I recently discussed which PlayStation games I'd like to see adapted for TV, but you know what? That's not my true heart, because even though I'm a huge Sony fanboy, my true heart belongs to Nintendo. That company has had its fair share of TV shows, most notably Pokemon (check out our listing of the 12 best Pokemon from the original series, by the way), but also a number of other shows as well.
I count eight, actually. Because while there have been other Nintendo adjacent cartoons over the years, like the awesome Double Dragon and Mega Man, I don't consider them pure Nintendo shows, since those characters have appeared on other platforms. And, no, Sonic doesn't count, either, since even though he's NOW on Nintendo platforms, if you're an old school head from the '90s like myself, then you'll know that Sega and Nintendo used to be bitter rivals back in the day.
So, no. Sonic cartoons will not be on this list. But, you know what? I take back what I said earlier about Mega Man, since while the blue bomber did indeed have his own show, he was also on another, more Nintendo specific TV show as well. Speaking of which…
8. Captain N: The Game Master (1989-1991)
I will give Captain N: The Game Master this (and only this): Without it, we might not have ever had the awesome Sega Genesis title, Kid Chameleon, as the premise of that game is pretty similar to this earlier show: A teenager gets sucked into a video game and has to save the day.
In this show, the teenager in question has to face off against Nintendo villains like Mother Brain from Metroid (who legit sounds like Audrey II from Little Shop of Horrors), King Hippo from Punch-Out!!, and Eggplant Wizard from Kid Icarus. But, fear not, since Captain N is aided by Simon Belmont from Castlevania, Mega Man from his titular series, Pit from Kid Icarus, and Princess Lana from, er, Captain N: The Game Master.
You couldn't make these characters any less like their video game counterparts if you tried, though. I already mentioned Mother Brain, but Simon Belmont is a beefcake pretty boy, Mega Man sounds like he smokes three packs a day, and Kid Icarus has this annoying tendency to add "icus" at the end of every sentence. Sure, the show has a cult following, but it's mostly because of its faults, since Captain N is not bad as in good, like the Powerglove. It's just bad as in bad. And that's not good.
7. Donkey Kong Country (1997-2000)
Donkey Kong Country is one of the first TV series to be entirely computer generated, and guess what. It shows. The premise is simple: There's a magical coconut that grants wishes, and Donkey Kong protects said coconut…That's it.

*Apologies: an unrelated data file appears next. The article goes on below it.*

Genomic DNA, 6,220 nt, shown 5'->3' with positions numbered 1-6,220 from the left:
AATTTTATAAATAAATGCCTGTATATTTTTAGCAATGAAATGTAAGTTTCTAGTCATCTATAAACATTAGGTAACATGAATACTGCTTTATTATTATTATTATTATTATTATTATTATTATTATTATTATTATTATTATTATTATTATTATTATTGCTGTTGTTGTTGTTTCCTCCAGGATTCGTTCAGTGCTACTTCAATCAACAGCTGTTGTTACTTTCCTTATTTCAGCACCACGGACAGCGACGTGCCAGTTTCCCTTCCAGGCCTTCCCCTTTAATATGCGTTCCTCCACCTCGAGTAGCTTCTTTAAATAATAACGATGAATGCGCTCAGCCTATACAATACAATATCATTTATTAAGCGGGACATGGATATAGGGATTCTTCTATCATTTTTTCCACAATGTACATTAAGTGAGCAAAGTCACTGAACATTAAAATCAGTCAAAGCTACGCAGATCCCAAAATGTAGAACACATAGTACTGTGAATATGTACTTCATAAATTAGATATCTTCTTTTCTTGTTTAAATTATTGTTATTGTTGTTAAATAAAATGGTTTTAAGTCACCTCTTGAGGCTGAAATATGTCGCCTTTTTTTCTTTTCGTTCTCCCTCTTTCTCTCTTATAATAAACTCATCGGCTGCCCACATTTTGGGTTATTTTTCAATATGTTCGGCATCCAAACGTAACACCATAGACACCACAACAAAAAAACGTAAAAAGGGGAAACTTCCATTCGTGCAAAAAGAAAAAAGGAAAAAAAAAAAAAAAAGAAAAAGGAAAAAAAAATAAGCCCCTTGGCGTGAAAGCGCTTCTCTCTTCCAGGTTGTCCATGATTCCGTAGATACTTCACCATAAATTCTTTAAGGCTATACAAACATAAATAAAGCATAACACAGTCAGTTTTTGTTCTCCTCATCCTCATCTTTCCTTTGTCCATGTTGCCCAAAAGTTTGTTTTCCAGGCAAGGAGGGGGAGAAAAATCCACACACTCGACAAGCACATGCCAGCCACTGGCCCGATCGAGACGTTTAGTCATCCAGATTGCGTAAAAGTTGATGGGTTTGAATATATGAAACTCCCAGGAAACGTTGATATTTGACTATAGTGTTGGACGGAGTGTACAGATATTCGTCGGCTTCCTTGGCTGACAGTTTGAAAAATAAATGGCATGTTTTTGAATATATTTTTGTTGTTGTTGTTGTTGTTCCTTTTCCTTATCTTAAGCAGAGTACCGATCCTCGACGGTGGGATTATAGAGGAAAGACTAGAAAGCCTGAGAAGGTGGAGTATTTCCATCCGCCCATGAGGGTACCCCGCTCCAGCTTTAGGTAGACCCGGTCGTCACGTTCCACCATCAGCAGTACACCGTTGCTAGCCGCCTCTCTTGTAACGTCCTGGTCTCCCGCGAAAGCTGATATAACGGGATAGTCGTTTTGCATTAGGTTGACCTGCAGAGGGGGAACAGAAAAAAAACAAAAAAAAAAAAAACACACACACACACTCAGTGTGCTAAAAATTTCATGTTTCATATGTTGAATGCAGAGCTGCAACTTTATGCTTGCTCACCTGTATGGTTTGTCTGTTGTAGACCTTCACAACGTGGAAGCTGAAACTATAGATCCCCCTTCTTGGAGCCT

It's the everything around that paper thin storyline that puts this show so low on this list. First, let's talk about the songs, because yes, there are songs on this show, and they are not good. Like, at all. Then, there is the repetitive nature of every episode of King K. Rool trying to acquire the magic coconut, only to always lose. This barely holds up for the series debut, let alone 40 episodes.
No, Donkey Kong Country is not fun in any way whatsoever. And while we'll see DK again in the upcoming Mario movie (Isn't it weird, by the way, that Donkey Kong is in the Super Mario Bros. movie?), this early misstep is a good indication of what not to do to everybody's favorite ape in the red tie.
6. Saturday Supercade (1983-1984)
Okay, so I'm kind of breaking my own rule from the intro here, because Saturday Supercade included NON-Nintendo franchises like Pitfall!, Q*Bert, and Frogger cartoon segments, but I feel like I HAVE to include it here since it also features Donkey Kong (Voiced by Soupy Sales!), Mario (Voiced by Peter Cullen!), and Donkey Kong Jr. (Voiced by Frank Welker!).
Honestly, the Donkey Kong and Donkey Kong Jr. cartoons were probably the best out of the lot, even though they're really not very good themselves, either. Saturday Supercade is old, and it feels it. The cartoons are kind of all over the place like early '80s cartoons tended to be, and the games are so old, you kind of feel like you're watching ancient history, which, you kind of are. It’s not terrible by any means, but it’s also not incredibly compelling, either. It's…fine.